Sal Cosmedy ’20

Sal Cosmedy ’20

Photo by Skylar Hou ’22

Name: Sal Cosmedy ’20
Hometown: Rye Brook, New York
Academics: environmental studies
Pronouns: they, them, theirs 

By Sasha Nyary 

Sal Cosmedy’s Mount Holyoke career almost wasn’t. 

“I was planning to go to a research university and study hard science,” they said. “I wasn’t interested in a women’s college.” Then a friend toured Mount Holyoke and reported back two words: Mountain Day

“I said, I want to study environmental science in a beautiful place,” Cosmedy said. “We have two lakes and beautiful hiking trails and it’s right here. I don’t have to drive off-campus.” 

That’s just what they’ve done — but with a significant difference that comes from being at a small liberal arts college: A single course, Introduction to Cultural Anthropology, which Cosmodey took their first semester to fulfill a distributional requirement, opened up a new world. 

“I hadn't considered that there might be other branches of environmental studies besides science,” they said. “So I took Introduction to Environmental Studies, and that's where I met Kate Ballantine, my advisor. Kate is such a light of a human being. She's so kind and so optimistic, and this field can be so distressing.”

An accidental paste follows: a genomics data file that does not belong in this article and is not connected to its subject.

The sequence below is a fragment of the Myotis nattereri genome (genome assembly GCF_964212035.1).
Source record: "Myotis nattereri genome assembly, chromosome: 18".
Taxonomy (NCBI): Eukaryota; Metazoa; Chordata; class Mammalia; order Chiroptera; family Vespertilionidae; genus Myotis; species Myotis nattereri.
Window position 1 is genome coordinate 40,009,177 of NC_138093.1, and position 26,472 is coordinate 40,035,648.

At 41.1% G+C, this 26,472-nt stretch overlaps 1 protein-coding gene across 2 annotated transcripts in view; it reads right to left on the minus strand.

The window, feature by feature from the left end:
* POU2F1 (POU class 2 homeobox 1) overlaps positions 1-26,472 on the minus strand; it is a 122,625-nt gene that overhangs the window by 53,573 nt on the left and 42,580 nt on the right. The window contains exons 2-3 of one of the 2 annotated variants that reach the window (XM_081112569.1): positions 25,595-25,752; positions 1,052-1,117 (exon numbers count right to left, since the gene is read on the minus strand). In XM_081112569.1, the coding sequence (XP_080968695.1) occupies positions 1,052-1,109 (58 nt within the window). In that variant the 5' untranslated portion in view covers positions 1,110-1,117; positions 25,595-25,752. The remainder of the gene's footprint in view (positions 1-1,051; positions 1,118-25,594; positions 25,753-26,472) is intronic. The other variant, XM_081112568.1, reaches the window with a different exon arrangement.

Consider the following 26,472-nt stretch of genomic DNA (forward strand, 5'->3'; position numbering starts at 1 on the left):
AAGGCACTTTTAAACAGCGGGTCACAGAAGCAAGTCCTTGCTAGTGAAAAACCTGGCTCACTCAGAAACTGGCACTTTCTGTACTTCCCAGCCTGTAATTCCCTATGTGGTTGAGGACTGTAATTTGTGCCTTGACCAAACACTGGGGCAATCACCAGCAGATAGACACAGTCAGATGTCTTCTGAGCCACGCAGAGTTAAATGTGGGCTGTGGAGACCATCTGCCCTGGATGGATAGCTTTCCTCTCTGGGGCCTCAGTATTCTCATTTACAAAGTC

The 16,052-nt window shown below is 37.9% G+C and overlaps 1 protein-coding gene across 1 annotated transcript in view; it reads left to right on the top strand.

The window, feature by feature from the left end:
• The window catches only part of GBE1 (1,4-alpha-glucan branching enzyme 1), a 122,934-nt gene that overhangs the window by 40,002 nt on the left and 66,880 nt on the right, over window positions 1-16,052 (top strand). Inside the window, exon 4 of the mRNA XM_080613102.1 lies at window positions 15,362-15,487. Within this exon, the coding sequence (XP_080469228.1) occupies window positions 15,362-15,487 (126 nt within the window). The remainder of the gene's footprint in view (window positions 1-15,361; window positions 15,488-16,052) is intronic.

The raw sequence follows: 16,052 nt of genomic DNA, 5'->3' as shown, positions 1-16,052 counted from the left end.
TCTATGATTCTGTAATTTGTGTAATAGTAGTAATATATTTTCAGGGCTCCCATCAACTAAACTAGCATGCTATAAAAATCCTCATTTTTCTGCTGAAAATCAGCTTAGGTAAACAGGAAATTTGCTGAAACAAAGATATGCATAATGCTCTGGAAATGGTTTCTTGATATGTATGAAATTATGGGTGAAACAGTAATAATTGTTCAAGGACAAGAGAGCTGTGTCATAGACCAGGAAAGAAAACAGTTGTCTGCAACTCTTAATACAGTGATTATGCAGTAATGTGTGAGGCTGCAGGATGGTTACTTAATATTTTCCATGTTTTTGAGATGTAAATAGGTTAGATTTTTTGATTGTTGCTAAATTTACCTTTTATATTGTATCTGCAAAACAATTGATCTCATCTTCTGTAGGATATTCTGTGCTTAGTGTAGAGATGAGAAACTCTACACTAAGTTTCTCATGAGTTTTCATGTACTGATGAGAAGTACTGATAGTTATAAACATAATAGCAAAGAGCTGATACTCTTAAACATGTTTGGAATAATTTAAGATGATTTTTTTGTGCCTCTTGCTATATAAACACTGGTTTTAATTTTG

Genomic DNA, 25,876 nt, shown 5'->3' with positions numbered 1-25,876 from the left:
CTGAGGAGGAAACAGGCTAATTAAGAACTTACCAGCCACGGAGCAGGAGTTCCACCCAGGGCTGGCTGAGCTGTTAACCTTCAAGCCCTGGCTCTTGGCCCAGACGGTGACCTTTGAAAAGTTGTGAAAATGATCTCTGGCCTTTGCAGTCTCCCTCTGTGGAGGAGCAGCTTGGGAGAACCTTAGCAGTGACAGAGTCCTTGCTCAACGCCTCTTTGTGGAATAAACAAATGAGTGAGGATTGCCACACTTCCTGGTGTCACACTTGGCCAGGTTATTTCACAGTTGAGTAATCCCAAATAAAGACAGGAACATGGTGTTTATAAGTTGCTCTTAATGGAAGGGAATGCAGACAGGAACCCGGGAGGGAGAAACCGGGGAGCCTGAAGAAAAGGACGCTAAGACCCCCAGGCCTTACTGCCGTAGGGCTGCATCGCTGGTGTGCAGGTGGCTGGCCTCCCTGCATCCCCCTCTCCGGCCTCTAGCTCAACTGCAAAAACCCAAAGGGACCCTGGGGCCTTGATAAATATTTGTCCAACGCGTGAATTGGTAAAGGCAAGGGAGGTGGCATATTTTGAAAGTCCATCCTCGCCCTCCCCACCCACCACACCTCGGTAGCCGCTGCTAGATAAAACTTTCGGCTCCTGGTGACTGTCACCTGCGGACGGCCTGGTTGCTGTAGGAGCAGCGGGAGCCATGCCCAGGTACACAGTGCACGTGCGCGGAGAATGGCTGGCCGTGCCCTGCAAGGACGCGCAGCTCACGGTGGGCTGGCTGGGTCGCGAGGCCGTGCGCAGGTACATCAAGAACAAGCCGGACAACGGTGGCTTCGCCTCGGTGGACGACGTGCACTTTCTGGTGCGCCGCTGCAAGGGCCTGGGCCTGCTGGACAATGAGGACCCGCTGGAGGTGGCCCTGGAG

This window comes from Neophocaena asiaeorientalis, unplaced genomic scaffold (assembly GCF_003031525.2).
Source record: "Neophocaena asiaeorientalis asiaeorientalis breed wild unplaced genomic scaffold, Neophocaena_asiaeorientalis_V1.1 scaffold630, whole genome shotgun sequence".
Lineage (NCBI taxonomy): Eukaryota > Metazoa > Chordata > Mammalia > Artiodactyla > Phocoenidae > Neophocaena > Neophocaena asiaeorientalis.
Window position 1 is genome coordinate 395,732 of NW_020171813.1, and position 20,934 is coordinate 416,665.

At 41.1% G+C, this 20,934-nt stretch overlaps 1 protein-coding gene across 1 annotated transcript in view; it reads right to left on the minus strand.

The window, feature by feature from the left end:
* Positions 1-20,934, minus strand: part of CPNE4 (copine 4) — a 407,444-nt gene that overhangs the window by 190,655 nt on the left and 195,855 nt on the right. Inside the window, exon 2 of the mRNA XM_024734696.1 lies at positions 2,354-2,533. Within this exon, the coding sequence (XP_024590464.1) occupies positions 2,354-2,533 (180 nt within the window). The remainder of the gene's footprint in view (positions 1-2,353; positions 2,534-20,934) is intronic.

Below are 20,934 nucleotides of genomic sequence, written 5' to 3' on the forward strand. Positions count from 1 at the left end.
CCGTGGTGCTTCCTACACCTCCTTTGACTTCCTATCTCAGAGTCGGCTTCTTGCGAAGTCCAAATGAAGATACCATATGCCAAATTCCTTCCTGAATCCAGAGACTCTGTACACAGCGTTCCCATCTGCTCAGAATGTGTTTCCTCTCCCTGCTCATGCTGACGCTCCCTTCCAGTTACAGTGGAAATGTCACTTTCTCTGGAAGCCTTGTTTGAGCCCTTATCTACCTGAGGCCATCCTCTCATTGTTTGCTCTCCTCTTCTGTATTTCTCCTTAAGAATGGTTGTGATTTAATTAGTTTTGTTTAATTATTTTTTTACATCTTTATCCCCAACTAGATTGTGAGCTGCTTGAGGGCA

That class, coupled with the political ecology class Cosmedy was also taking that semester narrowed their focus to working with people around the environment. “I find joy in explaining to people what is going on in the world.”

A fall with the Sea Semester Global Ocean program junior year led them to a Lynk-funded marketing and education internship with the Mystic Seaport Museum the following summer. 

Through the Five College Consortium, they took a class at Amherst College called Transgender Histories. Their independent project was on female sailors. More dots connected. 

Cosmedy had also been working as a campus tour guide, so it was unsurprising when the Miller Worley Center for the Environment asked them to create a sustainability tour for prospective students.  

“I want to get prospective students excited before they even come here,” they said. “I want them to say, ‘When I come to Mount Holyoke, I can make a difference on campus. There are existing avenues and funding for me to get involved.’” 

Clearly, environmental education is in Cosmedy’s future. After Commencement they will be moving to Vail, Colorado, to be a summer naturalist at the Walking Mountains Science Center.

“I love connecting people — kids, teenagers, older adults — to their local environment so that they can feel inspired and excited,” they said. “Because that’s how they can make a difference.”